Group Cheers Closure
STOCKTON - A group of activists marked the
official closure Thursday of a Stockton-area youth prison by shouting
outside the gates for a wholesale shutdown of the state's Division of
"We are winning," Books Not
Bars director Zachary Norris said in front of the Northern California
Youth Correctional Center, which includes the now-shuttered DeWitt
Nelson Youth Correctional Facility. He was surrounded by about 100
The demonstration came at the same
moment that 70 miles away in an Oakland courtroom, attorneys for the
Prison Law Office made closing arguments in a case urging a judge to
place the youth system's reforms under court control.
by state prison officials who say they're making incremental progress,
Prison Law Office attorneys are dissatisfied with the sluggish pace of
reform that began with the 2004 settlement of a lawsuit that claimed
the prisons fostered inhumane conditions.
County Superior Court Judge Jon S. Tigar has 90 days to decide what he
will order, Prison Law Office attorney Sara Norman said by phone.
seemed pretty clear that he has to step in to fix the problems," said
Norman, critical of reform efforts. "It's our position that it's all
been window dressing."
Back in Stockton, a
caravan from Oakland filled with Books Not Bars supporters was turned
away from the main gate of the Northern California Youth Correctional
Center. They sought entry to assemble in front of DeWitt Nelson.
Nelson officially went dark Thursday, along with El Paso De Robles
Youth Correctional Facility, a result of a shrinking number of youths
sent to state lockups. Peeking at 10,000 a decade ago, there are fewer
than 1,900 wards today.
Ordered off the state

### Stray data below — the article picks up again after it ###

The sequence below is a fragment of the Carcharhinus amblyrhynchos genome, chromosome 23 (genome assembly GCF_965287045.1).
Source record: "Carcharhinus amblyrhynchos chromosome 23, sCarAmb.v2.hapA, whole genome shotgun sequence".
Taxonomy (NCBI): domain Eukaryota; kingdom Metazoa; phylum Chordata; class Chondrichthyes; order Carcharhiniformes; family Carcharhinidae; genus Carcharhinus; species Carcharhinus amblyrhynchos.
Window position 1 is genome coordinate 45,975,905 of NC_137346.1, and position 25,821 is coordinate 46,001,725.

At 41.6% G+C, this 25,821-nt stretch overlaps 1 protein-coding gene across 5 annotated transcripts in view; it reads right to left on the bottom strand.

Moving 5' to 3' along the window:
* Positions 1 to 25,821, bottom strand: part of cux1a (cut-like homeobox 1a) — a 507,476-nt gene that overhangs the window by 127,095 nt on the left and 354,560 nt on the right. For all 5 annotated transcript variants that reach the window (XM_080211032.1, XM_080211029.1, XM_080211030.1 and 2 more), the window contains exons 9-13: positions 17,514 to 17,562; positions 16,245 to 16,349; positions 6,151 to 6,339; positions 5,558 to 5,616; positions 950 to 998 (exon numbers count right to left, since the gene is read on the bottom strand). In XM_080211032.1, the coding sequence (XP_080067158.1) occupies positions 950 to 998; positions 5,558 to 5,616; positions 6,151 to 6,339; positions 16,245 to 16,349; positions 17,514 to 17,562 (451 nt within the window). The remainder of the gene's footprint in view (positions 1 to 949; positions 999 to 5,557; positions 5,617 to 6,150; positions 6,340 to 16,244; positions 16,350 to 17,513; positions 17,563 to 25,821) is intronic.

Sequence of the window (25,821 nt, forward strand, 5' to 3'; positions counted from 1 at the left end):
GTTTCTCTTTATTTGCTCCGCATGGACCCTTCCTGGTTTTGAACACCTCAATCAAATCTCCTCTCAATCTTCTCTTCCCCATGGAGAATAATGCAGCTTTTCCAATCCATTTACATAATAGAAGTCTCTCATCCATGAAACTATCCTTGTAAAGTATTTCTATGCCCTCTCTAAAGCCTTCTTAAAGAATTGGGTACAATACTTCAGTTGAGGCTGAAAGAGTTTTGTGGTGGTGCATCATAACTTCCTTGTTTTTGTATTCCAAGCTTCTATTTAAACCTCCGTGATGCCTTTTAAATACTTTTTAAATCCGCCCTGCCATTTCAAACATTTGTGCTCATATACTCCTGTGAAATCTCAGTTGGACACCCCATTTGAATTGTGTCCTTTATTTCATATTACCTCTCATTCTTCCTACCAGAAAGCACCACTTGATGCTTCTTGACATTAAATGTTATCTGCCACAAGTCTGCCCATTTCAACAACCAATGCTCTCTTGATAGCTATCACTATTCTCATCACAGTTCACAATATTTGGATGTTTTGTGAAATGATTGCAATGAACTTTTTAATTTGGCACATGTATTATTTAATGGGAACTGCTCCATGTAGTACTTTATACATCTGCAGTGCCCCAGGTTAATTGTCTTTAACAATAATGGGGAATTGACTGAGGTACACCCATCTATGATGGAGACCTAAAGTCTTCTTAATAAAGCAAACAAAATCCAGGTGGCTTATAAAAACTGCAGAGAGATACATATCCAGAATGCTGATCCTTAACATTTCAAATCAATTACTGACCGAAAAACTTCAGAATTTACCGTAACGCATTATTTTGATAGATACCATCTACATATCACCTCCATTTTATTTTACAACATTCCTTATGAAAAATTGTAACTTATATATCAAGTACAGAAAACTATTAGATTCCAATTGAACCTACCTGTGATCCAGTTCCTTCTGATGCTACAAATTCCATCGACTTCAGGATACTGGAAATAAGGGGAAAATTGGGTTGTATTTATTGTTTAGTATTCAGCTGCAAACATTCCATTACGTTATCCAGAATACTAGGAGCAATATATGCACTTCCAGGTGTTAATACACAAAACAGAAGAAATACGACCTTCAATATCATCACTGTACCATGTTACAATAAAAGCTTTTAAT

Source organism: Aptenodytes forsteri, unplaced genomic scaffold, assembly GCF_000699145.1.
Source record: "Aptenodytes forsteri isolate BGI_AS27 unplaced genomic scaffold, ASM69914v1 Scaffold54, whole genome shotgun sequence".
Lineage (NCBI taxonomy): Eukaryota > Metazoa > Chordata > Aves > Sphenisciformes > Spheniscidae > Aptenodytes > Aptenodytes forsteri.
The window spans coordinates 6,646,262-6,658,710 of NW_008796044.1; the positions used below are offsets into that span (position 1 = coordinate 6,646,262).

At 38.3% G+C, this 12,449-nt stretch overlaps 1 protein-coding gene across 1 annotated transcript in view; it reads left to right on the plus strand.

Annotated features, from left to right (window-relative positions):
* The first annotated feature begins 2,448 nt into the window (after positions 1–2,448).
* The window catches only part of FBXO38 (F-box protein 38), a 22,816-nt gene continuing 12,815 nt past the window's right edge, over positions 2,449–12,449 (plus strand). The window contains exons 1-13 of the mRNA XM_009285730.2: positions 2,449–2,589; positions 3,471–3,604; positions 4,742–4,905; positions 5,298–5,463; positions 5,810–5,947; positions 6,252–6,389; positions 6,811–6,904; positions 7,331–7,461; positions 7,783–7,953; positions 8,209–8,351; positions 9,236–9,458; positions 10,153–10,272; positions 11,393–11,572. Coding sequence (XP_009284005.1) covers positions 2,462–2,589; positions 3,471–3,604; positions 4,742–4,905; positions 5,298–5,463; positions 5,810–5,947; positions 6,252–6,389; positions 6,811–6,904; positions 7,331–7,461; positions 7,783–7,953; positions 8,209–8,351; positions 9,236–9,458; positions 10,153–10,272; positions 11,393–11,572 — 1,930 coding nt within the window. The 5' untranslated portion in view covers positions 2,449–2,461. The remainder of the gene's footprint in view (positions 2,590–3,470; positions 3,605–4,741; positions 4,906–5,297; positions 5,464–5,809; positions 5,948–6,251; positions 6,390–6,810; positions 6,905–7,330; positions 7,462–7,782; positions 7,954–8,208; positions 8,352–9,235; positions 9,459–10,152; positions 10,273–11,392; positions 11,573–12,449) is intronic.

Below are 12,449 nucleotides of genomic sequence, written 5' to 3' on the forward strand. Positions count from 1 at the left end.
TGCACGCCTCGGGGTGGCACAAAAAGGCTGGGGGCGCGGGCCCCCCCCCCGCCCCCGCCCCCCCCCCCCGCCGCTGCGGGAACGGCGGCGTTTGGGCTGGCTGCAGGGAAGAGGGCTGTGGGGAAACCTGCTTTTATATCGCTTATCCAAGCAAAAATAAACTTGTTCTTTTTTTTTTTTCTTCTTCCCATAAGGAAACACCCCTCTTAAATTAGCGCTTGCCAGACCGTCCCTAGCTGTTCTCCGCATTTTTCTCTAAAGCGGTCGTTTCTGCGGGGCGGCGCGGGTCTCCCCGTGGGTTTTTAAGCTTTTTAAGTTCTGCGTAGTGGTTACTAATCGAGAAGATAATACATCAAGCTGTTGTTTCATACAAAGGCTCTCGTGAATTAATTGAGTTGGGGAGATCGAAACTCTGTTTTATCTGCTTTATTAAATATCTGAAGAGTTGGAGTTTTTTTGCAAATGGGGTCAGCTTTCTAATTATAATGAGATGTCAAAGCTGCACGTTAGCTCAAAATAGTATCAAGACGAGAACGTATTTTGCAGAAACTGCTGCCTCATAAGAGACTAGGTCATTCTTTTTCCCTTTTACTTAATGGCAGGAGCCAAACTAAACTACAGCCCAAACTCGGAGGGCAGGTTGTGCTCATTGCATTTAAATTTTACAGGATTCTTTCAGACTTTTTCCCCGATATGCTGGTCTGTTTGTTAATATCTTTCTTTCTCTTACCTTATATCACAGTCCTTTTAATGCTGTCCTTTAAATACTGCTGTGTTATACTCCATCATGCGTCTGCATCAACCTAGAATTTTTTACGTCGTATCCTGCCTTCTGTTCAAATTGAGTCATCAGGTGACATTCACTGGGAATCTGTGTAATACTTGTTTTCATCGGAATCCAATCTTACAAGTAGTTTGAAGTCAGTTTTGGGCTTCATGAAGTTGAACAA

property by correctional officials, the group from Books Not Bars
walked across Newcastle Road and stood in a circle among dry grass and
star thistle. Former wards and parents of incarcerated youth made up
the group holding protest signs.
Leland Yee, D-San Francisco, joined the group and called for an
emphasis on rehabilitating youthful offenders rather than locking them
"Putting kids behind bars doesn't
accomplish anything," he told the group. "It says something about us,
that we don't have an ounce of compassion."
Marcyelle Wheaten, 21, spent five years in the system, which he said
hardens youths. He wore a dark-blue suit and took hold of the
microphone to talk about his rough childhood that led him to break the
law and enter the prisons.
"They don't want to hear about our problems," Wheaten said. "They'd rather ship us off."
Warner, head of the state's Division of Juvenile Justice, said by phone
that despite criticism, there's a valid need for the state youth
system. Of the 225,000 youth offenders arrested last year, just 1
percent came to the state.
A shift in policy
last year to rehabilitate more of the serious offenders in county
juvenile halls has presented some serious challenges locally, he said.
are those who really present such a high risk and high need," he said.
"We need to have a state facility to address them safely."